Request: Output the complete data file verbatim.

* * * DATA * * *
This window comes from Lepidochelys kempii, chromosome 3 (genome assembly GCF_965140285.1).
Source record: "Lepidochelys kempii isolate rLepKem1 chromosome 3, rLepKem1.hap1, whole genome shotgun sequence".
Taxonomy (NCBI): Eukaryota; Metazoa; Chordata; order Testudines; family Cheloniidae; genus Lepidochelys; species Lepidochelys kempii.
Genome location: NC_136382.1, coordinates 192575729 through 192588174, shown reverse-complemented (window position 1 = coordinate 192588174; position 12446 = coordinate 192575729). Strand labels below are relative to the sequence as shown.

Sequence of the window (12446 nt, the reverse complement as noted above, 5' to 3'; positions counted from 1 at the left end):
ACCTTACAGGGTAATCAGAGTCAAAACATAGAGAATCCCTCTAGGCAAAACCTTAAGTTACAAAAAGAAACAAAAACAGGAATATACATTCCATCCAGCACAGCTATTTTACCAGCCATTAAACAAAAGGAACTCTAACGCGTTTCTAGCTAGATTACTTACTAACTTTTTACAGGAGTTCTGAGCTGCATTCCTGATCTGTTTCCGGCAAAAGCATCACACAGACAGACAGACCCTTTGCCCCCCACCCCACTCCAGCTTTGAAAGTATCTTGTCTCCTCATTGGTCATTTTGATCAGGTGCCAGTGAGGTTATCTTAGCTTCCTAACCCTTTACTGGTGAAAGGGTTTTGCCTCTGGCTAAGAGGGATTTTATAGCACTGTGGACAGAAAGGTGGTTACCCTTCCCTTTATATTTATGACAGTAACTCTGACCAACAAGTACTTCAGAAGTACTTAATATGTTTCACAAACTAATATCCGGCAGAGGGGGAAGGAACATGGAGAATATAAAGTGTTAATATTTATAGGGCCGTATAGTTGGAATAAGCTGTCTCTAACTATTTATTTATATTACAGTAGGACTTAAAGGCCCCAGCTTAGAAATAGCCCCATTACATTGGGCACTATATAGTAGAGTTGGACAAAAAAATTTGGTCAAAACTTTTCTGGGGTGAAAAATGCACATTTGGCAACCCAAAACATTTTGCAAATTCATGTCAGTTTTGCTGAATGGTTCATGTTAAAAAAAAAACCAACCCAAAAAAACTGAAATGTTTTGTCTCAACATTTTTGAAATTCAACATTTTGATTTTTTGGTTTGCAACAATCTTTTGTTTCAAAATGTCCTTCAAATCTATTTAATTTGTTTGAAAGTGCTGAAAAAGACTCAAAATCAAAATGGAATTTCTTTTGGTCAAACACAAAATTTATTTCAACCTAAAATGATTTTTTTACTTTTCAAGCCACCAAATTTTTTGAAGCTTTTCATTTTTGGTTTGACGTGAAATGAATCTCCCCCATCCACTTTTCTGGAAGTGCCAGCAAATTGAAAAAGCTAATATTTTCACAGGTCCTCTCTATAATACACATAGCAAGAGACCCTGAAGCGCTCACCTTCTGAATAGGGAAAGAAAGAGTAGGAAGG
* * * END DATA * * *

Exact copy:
This window comes from Lepidochelys kempii, chromosome 3 (genome assembly GCF_965140285.1).
Source record: "Lepidochelys kempii isolate rLepKem1 chromosome 3, rLepKem1.hap1, whole genome shotgun sequence".
Taxonomy (NCBI): Eukaryota; Metazoa; Chordata; order Testudines; family Cheloniidae; genus Lepidochelys; species Lepidochelys kempii.
Genome location: NC_136382.1, coordinates 192575729 through 192588174, shown reverse-complemented (window position 1 = coordinate 192588174; position 12446 = coordinate 192575729). Strand labels below are relative to the sequence as shown.

Sequence of the window (12446 nt, the reverse complement as noted above, 5' to 3'; positions counted from 1 at the left end):
ACCTTACAGGGTAATCAGAGTCAAAACATAGAGAATCCCTCTAGGCAAAACCTTAAGTTACAAAAAGAAACAAAAACAGGAATATACATTCCATCCAGCACAGCTATTTTACCAGCCATTAAACAAAAGGAACTCTAACGCGTTTCTAGCTAGATTACTTACTAACTTTTTACAGGAGTTCTGAGCTGCATTCCTGATCTGTTTCCGGCAAAAGCATCACACAGACAGACAGACCCTTTGCCCCCCACCCCACTCCAGCTTTGAAAGTATCTTGTCTCCTCATTGGTCATTTTGATCAGGTGCCAGTGAGGTTATCTTAGCTTCCTAACCCTTTACTGGTGAAAGGGTTTTGCCTCTGGCTAAGAGGGATTTTATAGCACTGTGGACAGAAAGGTGGTTACCCTTCCCTTTATATTTATGACAGTAACTCTGACCAACAAGTACTTCAGAAGTACTTAATATGTTTCACAAACTAATATCCGGCAGAGGGGGAAGGAACATGGAGAATATAAAGTGTTAATATTTATAGGGCCGTATAGTTGGAATAAGCTGTCTCTAACTATTTATTTATATTACAGTAGGACTTAAAGGCCCCAGCTTAGAAATAGCCCCATTACATTGGGCACTATATAGTAGAGTTGGACAAAAAAATTTGGTCAAAACTTTTCTGGGGTGAAAAATGCACATTTGGCAACCCAAAACATTTTGCAAATTCATGTCAGTTTTGCTGAATGGTTCATGTTAAAAAAAAAACCAACCCAAAAAAACTGAAATGTTTTGTCTCAACATTTTTGAAATTCAACATTTTGATTTTTTGGTTTGCAACAATCTTTTGTTTCAAAATGTCCTTCAAATCTATTTAATTTGTTTGAAAGTGCTGAAAAAGACTCAAAATCAAAATGGAATTTCTTTTGGTCAAACACAAAATTTATTTCAACCTAAAATGATTTTTTTACTTTTCAAGCCACCAAATTTTTTGAAGCTTTTCATTTTTGGTTTGACGTGAAATGAATCTCCCCCATCCACTTTTCTGGAAGTGCCAGCAAATTGAAAAAGCTAATATTTTCACAGGTCCTCTCTATAATACACATAGCAAGAGACCCTGAAGCGCTCACCTTCTGAATAGGGAAAGAAAGAGTAGGAAGG